Figure 3: Arterial Phase Axial CT shows abnormal enhancement of the left portal vein, an 8mm pseudo-aneurysm arising from a branch of the left hepatic artery (yellow arrow), and global Transient Hepatic Attenuation Differences (THAD) of the left lobe of the liver. View Figure 3
Figure 4: 3D volume rendering image showing the fistula between the left hepatic artery, left portal vein and the pseudo-aneurysm. View Figure 4
After the incidental finding of the arterio portal fistula, there was concern about portal hypertension given the hepato fugal flow. However, an upper gastrointestinal endoscopy showed no evidence of varices. She also had no other indication of portal hypertension on lab work and imaging including normal platelets, liver function tests, and normal spleen on CT. Since the patient was asymptomatic and had no evidence of portal hypertension, no treatment of the fistula was pursued. The decision was to continue close monitoring. Over two and one half years, there was no change in the fistula diameter and she remained well; however, she elected to have the fistula closed because of continued concern for future enlargement (Figure 3,4).
Arterio portal fistulae are usually discovered as an incidental finding during the work-up of liver disease such as in case 2, and can be congenital or acquired. Most cases in adults are acquired, the most common cause being either blunt or penetrating trauma . In particular, a number of cases reported in the literature have followed percutaneous liver biopsies [5,6,8]. In a prospective study, Okuda et al showed that 5.4% of 93 patients had evidence of an arterio portal fistula on hepatic angiography 3 days to 4 weeks after a percutaneous liver biopsy . Many of the fistulae that are acquired through trauma spontaneously close with time, especially if they are small [3,5,9]. In addition to trauma, arterio portal fistulae can also develop from the rupture of a hepatic artery aneurysm into a portal vein or from a focal liver lesion such as a tumor .
Up to 25% of patients are asymptomatic . Others may only present with mild to moderate abdominal pain and diarrhea secondary to congestive vascular enteropathy . Though small fistulae are usually clinically inconsequential and may even spontaneously close with time, some persist and cause devastating pathologic changes in hepato portal hemodynamics such as in case 1. Large arterio portal fistulae can lead to hepato fugal flow when the capacity of the draining portal vein is exceeded by the hepatic artery inflow. Persistent high flow within the portal system may lead to significant portal hypertension, with variceal bleeding, ascites, liver failure, hemobilia, or even cardiac failure [5,11]. As a result, early diagnosis is important. As case 2 demonstrates, an epigastric bruit is an important initial clue; imaging by ultrasound Doppler, CT and hepatic arteriography is more definitive.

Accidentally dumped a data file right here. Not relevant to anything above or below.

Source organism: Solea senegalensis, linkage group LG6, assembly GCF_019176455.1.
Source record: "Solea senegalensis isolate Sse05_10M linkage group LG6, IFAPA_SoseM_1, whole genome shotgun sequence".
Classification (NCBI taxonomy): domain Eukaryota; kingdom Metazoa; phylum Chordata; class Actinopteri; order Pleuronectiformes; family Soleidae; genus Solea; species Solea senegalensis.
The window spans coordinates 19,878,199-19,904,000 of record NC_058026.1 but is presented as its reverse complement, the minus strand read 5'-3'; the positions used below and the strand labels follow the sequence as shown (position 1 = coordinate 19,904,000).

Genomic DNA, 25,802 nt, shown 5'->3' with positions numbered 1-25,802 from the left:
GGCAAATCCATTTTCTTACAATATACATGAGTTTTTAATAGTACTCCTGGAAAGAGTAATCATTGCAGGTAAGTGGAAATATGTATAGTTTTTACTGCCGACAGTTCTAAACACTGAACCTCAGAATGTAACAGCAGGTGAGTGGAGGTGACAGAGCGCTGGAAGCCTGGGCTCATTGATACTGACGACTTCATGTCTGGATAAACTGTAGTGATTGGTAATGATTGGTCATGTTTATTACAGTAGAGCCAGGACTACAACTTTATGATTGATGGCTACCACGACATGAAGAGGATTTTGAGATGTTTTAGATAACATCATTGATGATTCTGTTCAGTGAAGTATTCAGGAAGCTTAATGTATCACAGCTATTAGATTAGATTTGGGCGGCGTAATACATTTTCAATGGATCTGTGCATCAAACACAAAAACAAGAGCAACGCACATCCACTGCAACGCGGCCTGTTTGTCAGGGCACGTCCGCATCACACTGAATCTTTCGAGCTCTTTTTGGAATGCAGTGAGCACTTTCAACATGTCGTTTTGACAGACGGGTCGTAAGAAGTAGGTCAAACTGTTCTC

Once a diagnosis is made, a decision about treatment to prevent or reverse the portal hypertension must be made. Unlike cirrhosis, portal hypertension from arterio portal fistulae is potentially curable. The decision about management is based upon multiple factors, including: size, location, symptoms, patient performance status, and past and concurrent hepatic disease. Small fistulae in an asymptomatic patient can close spontaneously and may be observed, such as in case 2 . However, larger fistulae associated with significant symptoms or complications, as in case 1, require urgent intervention . The first line of therapy currently is angiographic embolization. Closure by embolization with Gelfoam, steel coils, detachable balloons, or bucry late can be achieved in 92% to 100% with a recurrence rate of less than 20% [11-13]. Much of the case reports and literature on arterio portal fistulae in the first half of the twentieth century chose surgical intervention, but this is now reserved for those too large for safe embolization . Surgical procedures range from simple ligation of the feeding arterial branches to resection of the liver parenchyma containing the arterioportal fistula . Transjugular intra-hepatic port systemic shunting has not to our knowledge been performed in this setting. With hindsight, the fistula in the first case may have been too large for simple embolization; he might have benefited from early surgical intervention. However, the patient's functional and clinical status precluded a major surgical procedure without benefit of transplantation should the initial surgical intervention have proven unsuccessful.
Our two case examples demonstrate different diagnostic and management aspects of arterio portal fistulae. The first case reveals the potentially devastating complications of an arterio portal fistula and the need for accurate diagnosis and swift treatment. The second case, on the other hand, shows the diagnostic and management approach to an uncomplicated and asymptomatic fistula in an outpatient setting.